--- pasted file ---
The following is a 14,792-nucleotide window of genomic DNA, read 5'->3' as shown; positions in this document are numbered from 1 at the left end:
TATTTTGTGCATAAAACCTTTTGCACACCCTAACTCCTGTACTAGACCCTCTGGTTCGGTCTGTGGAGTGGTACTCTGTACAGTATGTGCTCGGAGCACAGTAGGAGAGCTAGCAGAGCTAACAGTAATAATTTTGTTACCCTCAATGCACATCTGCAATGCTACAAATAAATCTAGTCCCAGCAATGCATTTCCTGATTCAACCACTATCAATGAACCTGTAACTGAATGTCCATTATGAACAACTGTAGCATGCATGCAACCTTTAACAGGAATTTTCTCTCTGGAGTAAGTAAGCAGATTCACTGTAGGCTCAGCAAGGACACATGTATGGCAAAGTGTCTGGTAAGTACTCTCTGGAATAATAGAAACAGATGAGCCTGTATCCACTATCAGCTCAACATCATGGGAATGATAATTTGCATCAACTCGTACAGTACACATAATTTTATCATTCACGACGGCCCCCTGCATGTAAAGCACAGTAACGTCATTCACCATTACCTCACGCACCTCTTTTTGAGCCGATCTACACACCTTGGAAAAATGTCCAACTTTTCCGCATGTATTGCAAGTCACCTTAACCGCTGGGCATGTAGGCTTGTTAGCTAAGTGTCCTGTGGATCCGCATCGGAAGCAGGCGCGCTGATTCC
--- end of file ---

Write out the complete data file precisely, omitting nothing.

The following is a 14,792-nucleotide window of genomic DNA, read 5'->3' as shown; positions in this document are numbered from 1 at the left end:
TATTTTGTGCATAAAACCTTTTGCACACCCTAACTCCTGTACTAGACCCTCTGGTTCGGTCTGTGGAGTGGTACTCTGTACAGTATGTGCTCGGAGCACAGTAGGAGAGCTAGCAGAGCTAACAGTAATAATTTTGTTACCCTCAATGCACATCTGCAATGCTACAAATAAATCTAGTCCCAGCAATGCATTTCCTGATTCAACCACTATCAATGAACCTGTAACTGAATGTCCATTATGAACAACTGTAGCATGCATGCAACCTTTAACAGGAATTTTCTCTCTGGAGTAAGTAAGCAGATTCACTGTAGGCTCAGCAAGGACACATGTATGGCAAAGTGTCTGGTAAGTACTCTCTGGAATAATAGAAACAGATGAGCCTGTATCCACTATCAGCTCAACATCATGGGAATGATAATTTGCATCAACTCGTACAGTACACATAATTTTATCATTCACGACGGCCCCCTGCATGTAAAGCACAGTAACGTCATTCACCATTACCTCACGCACCTCTTTTTGAGCCGATCTACACACCTTGGAAAAATGTCCAACTTTTCCGCATGTATTGCAAGTCACCTTAACCGCTGGGCATGTAGGCTTGTTAGCTAAGTGTCCTGTGGATCCGCATCGGAAGCAGGCGCGCTGATTCC